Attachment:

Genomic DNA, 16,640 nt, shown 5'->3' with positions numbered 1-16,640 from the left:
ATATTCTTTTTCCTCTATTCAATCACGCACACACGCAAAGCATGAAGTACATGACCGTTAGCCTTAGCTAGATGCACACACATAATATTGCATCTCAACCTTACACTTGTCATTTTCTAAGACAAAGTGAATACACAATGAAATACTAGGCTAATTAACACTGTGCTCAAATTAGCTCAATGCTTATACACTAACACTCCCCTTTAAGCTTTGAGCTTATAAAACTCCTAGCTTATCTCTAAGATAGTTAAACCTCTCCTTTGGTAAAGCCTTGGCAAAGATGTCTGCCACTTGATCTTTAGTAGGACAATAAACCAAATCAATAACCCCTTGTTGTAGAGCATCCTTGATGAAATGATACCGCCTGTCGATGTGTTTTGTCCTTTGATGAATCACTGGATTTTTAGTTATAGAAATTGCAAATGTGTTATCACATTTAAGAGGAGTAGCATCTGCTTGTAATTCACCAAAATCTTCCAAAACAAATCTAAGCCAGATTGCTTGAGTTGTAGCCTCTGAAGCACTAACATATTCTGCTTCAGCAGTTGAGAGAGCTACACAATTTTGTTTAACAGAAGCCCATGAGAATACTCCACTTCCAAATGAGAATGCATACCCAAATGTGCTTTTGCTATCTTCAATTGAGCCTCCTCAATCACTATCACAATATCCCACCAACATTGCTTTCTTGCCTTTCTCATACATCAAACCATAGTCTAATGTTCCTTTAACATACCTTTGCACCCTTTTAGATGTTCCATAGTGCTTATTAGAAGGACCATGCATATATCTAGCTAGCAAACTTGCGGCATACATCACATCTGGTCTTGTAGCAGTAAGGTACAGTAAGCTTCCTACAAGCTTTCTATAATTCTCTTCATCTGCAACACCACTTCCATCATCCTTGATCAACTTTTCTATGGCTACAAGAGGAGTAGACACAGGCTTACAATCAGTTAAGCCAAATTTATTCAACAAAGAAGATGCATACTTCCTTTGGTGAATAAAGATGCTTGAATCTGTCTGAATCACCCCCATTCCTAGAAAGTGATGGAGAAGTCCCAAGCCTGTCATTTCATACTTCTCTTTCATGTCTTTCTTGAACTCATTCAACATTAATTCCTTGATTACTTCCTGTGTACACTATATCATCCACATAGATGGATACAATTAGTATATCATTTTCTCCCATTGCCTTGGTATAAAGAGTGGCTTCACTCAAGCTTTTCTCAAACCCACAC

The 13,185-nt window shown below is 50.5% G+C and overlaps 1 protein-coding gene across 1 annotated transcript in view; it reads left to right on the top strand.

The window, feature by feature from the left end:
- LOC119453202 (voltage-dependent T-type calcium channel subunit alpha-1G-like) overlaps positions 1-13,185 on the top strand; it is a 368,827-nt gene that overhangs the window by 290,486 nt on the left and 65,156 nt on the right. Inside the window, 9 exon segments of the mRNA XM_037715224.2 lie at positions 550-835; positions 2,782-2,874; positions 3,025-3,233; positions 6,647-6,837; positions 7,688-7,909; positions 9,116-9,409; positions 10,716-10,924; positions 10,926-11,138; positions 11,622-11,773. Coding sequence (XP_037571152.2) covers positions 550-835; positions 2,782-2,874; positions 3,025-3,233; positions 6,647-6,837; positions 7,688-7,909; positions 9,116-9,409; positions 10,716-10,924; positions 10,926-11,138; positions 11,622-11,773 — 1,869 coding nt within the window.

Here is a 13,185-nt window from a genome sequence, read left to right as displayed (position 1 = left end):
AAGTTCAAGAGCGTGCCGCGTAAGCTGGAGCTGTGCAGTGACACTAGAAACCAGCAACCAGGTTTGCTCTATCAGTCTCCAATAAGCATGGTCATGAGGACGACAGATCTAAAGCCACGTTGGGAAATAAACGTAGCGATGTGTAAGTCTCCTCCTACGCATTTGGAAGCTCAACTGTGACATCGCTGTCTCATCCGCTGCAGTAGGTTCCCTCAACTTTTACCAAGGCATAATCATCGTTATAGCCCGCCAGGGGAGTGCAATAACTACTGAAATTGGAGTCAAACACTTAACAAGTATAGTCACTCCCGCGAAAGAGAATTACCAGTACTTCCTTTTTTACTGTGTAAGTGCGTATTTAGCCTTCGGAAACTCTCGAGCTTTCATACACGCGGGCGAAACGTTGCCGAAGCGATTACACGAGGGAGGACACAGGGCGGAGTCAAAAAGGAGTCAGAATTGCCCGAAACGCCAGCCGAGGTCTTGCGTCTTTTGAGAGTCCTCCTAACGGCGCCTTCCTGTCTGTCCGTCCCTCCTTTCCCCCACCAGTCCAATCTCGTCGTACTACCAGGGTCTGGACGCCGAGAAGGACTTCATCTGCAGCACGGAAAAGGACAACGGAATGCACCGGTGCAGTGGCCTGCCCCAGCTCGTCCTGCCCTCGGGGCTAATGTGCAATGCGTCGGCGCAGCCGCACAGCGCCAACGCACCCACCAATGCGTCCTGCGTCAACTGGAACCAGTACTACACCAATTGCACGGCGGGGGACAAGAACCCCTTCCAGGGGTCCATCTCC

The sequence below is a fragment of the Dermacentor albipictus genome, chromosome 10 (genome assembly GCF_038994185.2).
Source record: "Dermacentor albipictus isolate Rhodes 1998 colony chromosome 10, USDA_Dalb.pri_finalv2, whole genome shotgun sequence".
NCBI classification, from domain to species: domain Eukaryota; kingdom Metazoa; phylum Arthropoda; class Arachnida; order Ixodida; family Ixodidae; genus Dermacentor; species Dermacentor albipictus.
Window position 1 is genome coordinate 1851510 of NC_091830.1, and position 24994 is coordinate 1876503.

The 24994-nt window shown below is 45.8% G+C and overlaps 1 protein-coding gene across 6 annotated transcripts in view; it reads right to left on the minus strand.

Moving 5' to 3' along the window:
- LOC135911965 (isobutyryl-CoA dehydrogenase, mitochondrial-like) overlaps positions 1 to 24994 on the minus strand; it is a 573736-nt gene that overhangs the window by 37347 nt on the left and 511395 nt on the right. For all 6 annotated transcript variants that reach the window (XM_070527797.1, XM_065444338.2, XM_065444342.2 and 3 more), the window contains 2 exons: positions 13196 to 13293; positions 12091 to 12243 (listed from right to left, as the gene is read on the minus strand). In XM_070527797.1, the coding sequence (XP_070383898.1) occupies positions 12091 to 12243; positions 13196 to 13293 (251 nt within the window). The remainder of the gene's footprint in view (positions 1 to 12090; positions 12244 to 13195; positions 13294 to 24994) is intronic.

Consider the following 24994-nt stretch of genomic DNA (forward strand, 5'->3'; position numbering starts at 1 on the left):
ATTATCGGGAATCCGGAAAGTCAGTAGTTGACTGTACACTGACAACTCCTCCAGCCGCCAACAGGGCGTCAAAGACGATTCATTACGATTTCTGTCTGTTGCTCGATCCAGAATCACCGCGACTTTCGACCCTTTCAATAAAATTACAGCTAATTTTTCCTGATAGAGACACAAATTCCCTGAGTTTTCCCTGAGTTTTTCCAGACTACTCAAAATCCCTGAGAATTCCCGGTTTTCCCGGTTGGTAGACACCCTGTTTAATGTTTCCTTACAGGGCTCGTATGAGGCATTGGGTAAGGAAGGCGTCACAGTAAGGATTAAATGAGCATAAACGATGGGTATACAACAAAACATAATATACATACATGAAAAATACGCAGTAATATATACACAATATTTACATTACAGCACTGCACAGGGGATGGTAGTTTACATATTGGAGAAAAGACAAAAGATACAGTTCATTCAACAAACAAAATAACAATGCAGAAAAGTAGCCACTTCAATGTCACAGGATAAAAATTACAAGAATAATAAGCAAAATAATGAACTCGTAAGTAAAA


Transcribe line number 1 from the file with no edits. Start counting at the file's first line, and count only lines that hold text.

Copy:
Genomic DNA, 16,640 nt, shown 5'->3' with positions numbered 1-16,640 from the left: